Kyoto to Sekigahara (Day 3)

Riding along Biwa Lake

November 16th 2019

We pedaled from Kyoto to Omihachiman 近江八幡 tracing Nakasendo 中山道, which is one of the ancient main route connecting Kyoto and Tokyo.

Sanjo-Ohashi bridge

First, we visited the Sanjo-Ohashi bridge 三条大橋 on Kamo river 鴨川, which is a starting point of Nakasendo 中山道.

Sanjo Ohashi, 三条大橋 was initially built in 1589, the current bridge was made of concrete with wooden handrail in 1950.

In the Edo period, Gokaido, the five Routes, was built by Tokugawa Shoguns in the 17th century. Nakasendo was one of the main routes which linked Edo(Tokyo) and Kyoto. The 69 post stations on Nakasendo provided for travelers and consisted of inns, shops, restaurants, and checkpoints.

First ladies of Shoguns have usually welcomed from Kuge, 公家 aristocrats in Kyoto, and they traveled on Nakasendo to Edo. Therefore Nakasendo was also called Himekaido 姫街道, the princess road.

Cross the pass between Kyoto and Otsu

There are two routes, R1, and Kosekigoe 小関越, over the pass between Kyoto to Otsu 大津. Many cyclists tell R1 is dangerous because of heavy traffic and no sidewalk to escape around the pass.

We selected the Kosekigoe route 小関越. It was quiet and comfortable.

We took a wrong route on Kosekigoe, which was the walking pass. Finally we climbed up the hill pushing our bikes.

From the Koseki pass, we went down steep slopes to the city center of Otsu 大津.

Otsu city is located along Lake Biwa

We had lunch at a Hawaiian restaurant.

I ate “Ahi poke” Salad bowl

Ride along Nakasendo

Then we started retracing Nakasendo 中山道 at Setano-Karahashi 瀬田の唐橋.

Setani Karahashi bridge

Old Nakasendo 旧中山道 remains partly, so we often needed to switch between the busy main street and the ancient back road.

Kusatsujuku 草津宿

Kusatsujuku is one of the big post towns and a junction of two main routes, Tokaido 東海道 and Nakasendo 中山道, both of which linked Kyoto and Tokyo. There were more than 70 inns, souvenir shops, restaurants, hair salons, administrative offices, and a post office.

There was a remain of Honjin 本陣, the inn, which had been operating for 240 years. A lot of Daimyo 大名 and Kuge 公家, aristocrats, including the princess of Tokugawa Iesada, the 13th Tokugawa Shogun and Tokugawa Yoshinobu, the 15th Shogun before he returned the title of Shogun to the Emperor.

The junction of two routes painted on a manhole cover

Ubagamochi 姥ヶ餅

We visited Ubagamochi, a Japanese confectionery in front of JR Kusatsu station. It was built in the 1560s and painted in Ukiyoe 浮世絵 of Hiroshige’s 53 stations of Tokaido 東海道五十三次.

Uba means grandmother, and it called the founder of the confectionary who started selling rice cake to make money for her grandson’s education.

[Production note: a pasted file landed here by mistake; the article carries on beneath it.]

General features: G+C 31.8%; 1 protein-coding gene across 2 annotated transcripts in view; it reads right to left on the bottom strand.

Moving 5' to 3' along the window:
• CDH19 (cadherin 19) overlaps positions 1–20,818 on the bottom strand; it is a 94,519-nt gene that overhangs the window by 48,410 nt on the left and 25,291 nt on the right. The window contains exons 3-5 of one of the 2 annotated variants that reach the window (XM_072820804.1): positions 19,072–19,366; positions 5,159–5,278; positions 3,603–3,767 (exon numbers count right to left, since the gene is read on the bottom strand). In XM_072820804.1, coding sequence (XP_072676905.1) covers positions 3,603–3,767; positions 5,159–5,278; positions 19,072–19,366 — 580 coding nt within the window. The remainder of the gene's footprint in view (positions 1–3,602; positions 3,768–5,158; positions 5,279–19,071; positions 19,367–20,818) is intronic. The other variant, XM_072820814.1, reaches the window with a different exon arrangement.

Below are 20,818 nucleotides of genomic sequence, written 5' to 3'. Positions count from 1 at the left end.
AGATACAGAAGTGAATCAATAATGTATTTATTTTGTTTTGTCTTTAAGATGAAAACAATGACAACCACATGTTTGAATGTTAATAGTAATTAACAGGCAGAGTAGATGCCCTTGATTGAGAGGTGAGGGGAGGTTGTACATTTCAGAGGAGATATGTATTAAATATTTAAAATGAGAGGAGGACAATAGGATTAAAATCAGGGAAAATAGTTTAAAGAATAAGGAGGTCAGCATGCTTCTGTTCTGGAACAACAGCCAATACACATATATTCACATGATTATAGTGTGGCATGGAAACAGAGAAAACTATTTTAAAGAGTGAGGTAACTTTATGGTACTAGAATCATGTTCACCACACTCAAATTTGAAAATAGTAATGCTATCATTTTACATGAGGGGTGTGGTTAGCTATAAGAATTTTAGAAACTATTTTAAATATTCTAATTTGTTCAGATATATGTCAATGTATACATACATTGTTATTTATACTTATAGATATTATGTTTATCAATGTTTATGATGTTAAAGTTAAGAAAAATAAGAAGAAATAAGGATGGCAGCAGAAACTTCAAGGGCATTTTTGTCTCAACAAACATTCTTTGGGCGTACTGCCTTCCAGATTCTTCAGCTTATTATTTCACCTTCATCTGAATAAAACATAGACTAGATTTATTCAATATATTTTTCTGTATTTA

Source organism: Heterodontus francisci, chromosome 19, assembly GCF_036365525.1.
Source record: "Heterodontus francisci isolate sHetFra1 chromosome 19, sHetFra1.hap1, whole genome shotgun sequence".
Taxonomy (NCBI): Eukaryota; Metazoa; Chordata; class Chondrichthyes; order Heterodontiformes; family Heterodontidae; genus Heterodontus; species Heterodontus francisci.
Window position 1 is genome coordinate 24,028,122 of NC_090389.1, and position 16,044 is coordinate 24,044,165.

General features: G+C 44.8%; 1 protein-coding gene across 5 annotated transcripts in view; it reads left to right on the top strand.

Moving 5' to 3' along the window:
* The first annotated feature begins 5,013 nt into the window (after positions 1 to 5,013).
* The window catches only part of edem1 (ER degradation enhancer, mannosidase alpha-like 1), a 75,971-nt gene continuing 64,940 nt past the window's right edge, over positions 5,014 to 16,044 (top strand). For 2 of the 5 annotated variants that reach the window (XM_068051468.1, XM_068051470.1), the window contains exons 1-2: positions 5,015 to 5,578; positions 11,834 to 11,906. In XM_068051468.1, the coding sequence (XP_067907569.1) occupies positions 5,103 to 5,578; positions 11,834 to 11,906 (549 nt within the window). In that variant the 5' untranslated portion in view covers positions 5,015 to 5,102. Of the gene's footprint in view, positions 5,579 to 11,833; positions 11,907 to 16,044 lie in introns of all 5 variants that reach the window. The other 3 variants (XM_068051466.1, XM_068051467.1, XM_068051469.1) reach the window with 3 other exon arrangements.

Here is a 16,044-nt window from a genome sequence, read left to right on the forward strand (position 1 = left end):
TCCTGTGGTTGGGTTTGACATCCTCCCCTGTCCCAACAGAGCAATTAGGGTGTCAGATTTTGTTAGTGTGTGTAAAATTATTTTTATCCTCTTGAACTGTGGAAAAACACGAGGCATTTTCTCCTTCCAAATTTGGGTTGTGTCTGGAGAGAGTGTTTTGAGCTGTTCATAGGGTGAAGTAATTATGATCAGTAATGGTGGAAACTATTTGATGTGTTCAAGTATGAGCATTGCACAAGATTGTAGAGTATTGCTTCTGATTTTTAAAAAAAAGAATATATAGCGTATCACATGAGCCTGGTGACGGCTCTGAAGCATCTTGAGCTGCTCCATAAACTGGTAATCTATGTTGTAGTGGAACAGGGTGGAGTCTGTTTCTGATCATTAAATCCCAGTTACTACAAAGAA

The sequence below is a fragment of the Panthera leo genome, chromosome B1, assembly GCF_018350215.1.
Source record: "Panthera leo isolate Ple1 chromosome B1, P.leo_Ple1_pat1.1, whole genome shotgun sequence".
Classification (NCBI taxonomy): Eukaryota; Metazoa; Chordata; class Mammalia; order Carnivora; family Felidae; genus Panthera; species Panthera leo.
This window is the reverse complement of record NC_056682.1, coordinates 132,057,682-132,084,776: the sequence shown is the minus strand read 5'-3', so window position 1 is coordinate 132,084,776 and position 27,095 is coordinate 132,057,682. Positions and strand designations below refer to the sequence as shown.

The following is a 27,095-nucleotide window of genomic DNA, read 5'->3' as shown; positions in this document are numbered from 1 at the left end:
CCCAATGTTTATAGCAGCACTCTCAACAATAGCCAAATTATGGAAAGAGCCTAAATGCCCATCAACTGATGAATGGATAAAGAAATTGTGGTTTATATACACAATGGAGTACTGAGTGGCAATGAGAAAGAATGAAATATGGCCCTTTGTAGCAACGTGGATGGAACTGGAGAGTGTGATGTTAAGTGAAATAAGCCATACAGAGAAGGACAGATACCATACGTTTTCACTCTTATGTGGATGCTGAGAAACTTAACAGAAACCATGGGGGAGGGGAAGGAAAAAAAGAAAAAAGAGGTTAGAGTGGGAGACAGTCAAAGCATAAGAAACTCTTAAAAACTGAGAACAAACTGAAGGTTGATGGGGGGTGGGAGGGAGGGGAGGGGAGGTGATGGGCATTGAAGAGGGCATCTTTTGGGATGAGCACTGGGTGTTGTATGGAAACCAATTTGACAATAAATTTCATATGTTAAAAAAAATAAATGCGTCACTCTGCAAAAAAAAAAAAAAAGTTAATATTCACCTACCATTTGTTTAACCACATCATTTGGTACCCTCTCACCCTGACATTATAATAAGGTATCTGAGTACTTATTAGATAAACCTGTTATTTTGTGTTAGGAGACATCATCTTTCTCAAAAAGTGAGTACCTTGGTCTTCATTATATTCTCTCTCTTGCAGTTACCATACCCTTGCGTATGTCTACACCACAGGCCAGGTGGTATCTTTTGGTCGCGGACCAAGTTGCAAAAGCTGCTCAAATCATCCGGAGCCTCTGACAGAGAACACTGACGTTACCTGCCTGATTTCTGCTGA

The mochi, rice cake was soft and sophisticated. I think Japanese confectionery in the Kyoto area is more refined than the Tokyo area because it has a more extended history.
After the break, we pedaled east, tracing the old Nakasendo route.

Omihachiman 近江八幡, a historical town

Shinmachi street remains good and old atmosphere.

17:00, we arrived Omihachiman 近江八幡, where is one of my favorite places in Japan.

The town was built as a castle town of Toyotomi Hideyoshi, the powerful feudal lord in the late 16th century. He built Aduchi castle and gathered many merchants to his castle town.

It is conveniently located on the old Nakasendo and on the coast of Lake Biwa. The town became a vital hub of transportation and business and prospered during the Edo period.

Oumi merchants explored markets on foot with carrying-poles on their shoulders.

The merchants in the town were called “Omi Shonin,” 近江商人 and they were good at business.
I love their business philosophy, “Sanpo-Yoshi” 三方よし. They worked not only for the customer and vendor but also for the society in their business.

Reunion in the historic area

We arrived at the historical preservation area in Omihachiman, in which there are former merchant’s residences and a canal used for transport.

In there, we met again with Itomaki san, who are working for NPO “Gorin Seikatsu” (五輪生活), which is gives cycling tours and events to promote this area.

And my husband and my son who came there from Tokyo at that day.

First, we arrived at “littlebirds“, a new hostel in the historical area of the town and placed bikes and bags inside it. The hostel was cheap, clean and comfortable.

We went to ”Minna no Ie“, みんなのいえ, a cozy Izakaya and enjoyed chatting, eating and drinking.

Itomaki san said “the residents in the town love their tradition and culture. They inherit lots of ancestral property such as caligraphy or paintings. But they don’t want to exhibit their property. They just keep their traditional way of living.”

Distance : 63 km, Elevation: 284m

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